In Yambio, in southwestern South Sudan – a town known for its agriculture and fertile lands -16-year-old Salwa Anthony and her mother, Grace Martin, are beginning their day.
Now in her final year of primary school, Salwa has big dreams for the future, but faces many challenges.
“My mother struggled a lot and even now she works very hard to pay my school fees and bring us food every day,” she says. “This makes me want to go to school and study very hard to help her in the future.”
Martin is a single mother of two. Along with raising her children and two sisters, she cares for her own mother.
“I had a lot of problems before,” says Martin. “I didn’t have enough money to pay school fees and my children were falling sick because there was not enough food in the house.”
Today, however, Martin works at a community farm, where she has a vegetable plot. She also contributes to improving access to community roads. Both activities are part of a joint project to build resilience, run by UNICEF and WFP and funded by the German Development Bank.
The initiative, which includes training in such areas as post-harvest management and business, has been rolled out in urban areas of South Sudan like Yambio.
It aims to enhance access to safe learning spaces, improve health and nutrition services, and bolster food security for communities. For Martin and her daughter, this support has been transformative, turning dreams into stepping stones for a brighter future.
“Now my children eat at least two meals every day and school fees are a priority,” Martin says.
Food and education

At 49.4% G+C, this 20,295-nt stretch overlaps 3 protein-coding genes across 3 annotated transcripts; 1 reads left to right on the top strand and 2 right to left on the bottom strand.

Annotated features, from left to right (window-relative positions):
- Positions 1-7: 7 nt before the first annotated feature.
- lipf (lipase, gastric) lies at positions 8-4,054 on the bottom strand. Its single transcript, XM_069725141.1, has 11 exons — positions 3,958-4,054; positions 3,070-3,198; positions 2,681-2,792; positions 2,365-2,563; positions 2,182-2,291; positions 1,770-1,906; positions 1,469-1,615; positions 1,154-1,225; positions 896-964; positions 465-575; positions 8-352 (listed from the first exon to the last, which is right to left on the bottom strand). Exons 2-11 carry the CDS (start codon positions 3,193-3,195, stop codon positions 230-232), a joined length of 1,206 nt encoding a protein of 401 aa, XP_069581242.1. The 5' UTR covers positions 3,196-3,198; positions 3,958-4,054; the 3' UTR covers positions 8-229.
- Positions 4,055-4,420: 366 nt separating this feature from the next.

Eating two meals every day, along with going to school, is not something everyone can do in this East African country, where 7.1 million people are food insecure, and 1.65 million children are malnourished. South Sudan also has some of the world’s lowest literacy rates.
WFP school meals ensure students eat at least one nutritious meal daily and promote attendance. This is especially important for girls like Salwa – as 40 percent of girls in South Sudan marry before the age of 18, drop out of school and miss out on higher education.
Salwa, too, is part of the resilience-building initiative. Schools like hers – St. Bakhita Primary, where WFP provides school meals to more than 1,400 students – are not only teaching subjects like science but are also offering essential life skills and empowerment.
Gender equality and awareness about gender-based violence – for both girls and boys – are integral parts of the curriculum. They ensure a well-rounded education that prepares students for the challenges of the real world, and helps build more equitable communities.
Additionally, Salwa’s education includes practical agricultural skills. She contributes to the school’s garden, which supplements the WFP meals with fresh fruits and vegetables.
“I use what I learn at school to take care of our vegetable garden at home,” she says.
The family’s now-flourishing garden provides nutritious food and extra income earned from selling the surplus produce.
But Salwa doesn’t want to be a farmer when she grows up.
“My favorite subject is science,” she says. “I like it a lot because I want to be a doctor in the future and help people.”
Distributed by APO Group on behalf of World Food Programme (WFP).